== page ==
Built of handmade bricks using local clay, the
Gothic Architecture of this Church, complete
with flying buttresses, is an historical landmark...
150th for Jubilee Primitive Methodist Church
There are many buildings in Chewton that stand as reminders of the town's heritage. Some
well-known, others less so, some are public buildings and others are in private ownership.
They are all important symbols of Chewton's history.The landmark
Jubilee Primitive Methodist Church turned 150 years old on June 2, 2011
and is on the Mount Alexander Shire Heritage List and was described in part in the Metcalfe
This is an unusually early use of the Gothic style by the Primitive Methodists. The most
distinctive element of the design is the pair of flying buttresses projecting at angles
from the facade. The building is very much as described in the brief developed for the
architect by the trustees. The face brick building has a rendered base with the diagonal
buttresses at the corner of the porch rising in a gravity defying arch of brick to the square
nameplate below a rendered pointed arch opening in the apex of the gable of the main wall
of the church. Diagonal buttresses are also used on the corners of the main hall. The
buttresses and gable end wall are capped with render and rendered architraves mark out
the door and window openings.
The foundation stone was laid in February 1861 by the Warden of Castlemaine Captain
J.C.Bull. After Captain Bull laid the foundation stone he was given a copy of the "Jubilee
Volume" and other documents. Strangely the foundation stone which is located at the far
left of the entrance has no inscription.
The Jubilee Primitive Methodist Church
was officially opened on June 2 1861at a cost of 535 pounds.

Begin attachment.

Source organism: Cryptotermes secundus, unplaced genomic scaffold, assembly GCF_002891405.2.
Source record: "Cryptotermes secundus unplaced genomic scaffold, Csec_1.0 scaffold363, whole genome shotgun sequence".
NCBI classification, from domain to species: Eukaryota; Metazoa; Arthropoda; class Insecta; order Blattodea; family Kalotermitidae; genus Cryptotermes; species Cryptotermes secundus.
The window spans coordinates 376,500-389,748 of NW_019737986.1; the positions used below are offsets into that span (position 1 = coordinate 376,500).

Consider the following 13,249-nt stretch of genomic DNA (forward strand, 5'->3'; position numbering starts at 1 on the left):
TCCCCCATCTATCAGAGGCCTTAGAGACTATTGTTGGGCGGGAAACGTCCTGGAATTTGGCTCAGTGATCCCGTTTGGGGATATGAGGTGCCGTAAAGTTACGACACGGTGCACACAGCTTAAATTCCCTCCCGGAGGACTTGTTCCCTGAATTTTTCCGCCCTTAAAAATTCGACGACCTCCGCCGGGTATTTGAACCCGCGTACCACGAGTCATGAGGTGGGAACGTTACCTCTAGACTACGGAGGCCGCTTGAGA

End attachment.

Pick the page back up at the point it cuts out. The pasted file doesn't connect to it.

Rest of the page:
Mount Alexander Mail 31/5/1861 reported:
This pretty little building will be opened for divine worship on Sunday next, on which occasion
sermons will be preached by the Rev. Messers Clarke, Pitman and Watts. The chapel is of
brick, with stone and cement cornices &c, and is in the gothic style. It is entered through a
central porch, above which are flying buttresses supporting a belfry. The curves of theses
ornamental but necessary appendages to a structure of the kind contrast pleasingly with the
square outline of the walls. The interior of the roof is a good specimen of carpentry, much
greater attention having been paid to the utile cum dulce than is usually devoted to this part
of similar edifices on the diggings. The chapel will seat between 200 and 300, and will have
cost when completed rather more than 500 pounds.
On January 1,1902 the Primitive Methodist separated from England and became
part of the Methodist Union.
On February 12,1902 the last recorded minutes of the Chewton Jubilee Primitive Methodist Church
were written down and they are now held in the archives section of the Uniting Church of Australi.a
The building was no longer used as a church and has had many uses over its 150 year
lifetime. Additional historical information
There is no religious connection between The Goldenhope Foundation and any
religious body. The above information is included for historical purposes only.
The Goldenhope Foundation is the principal tenant in this historical building. All
historical information is provided by the building's owner.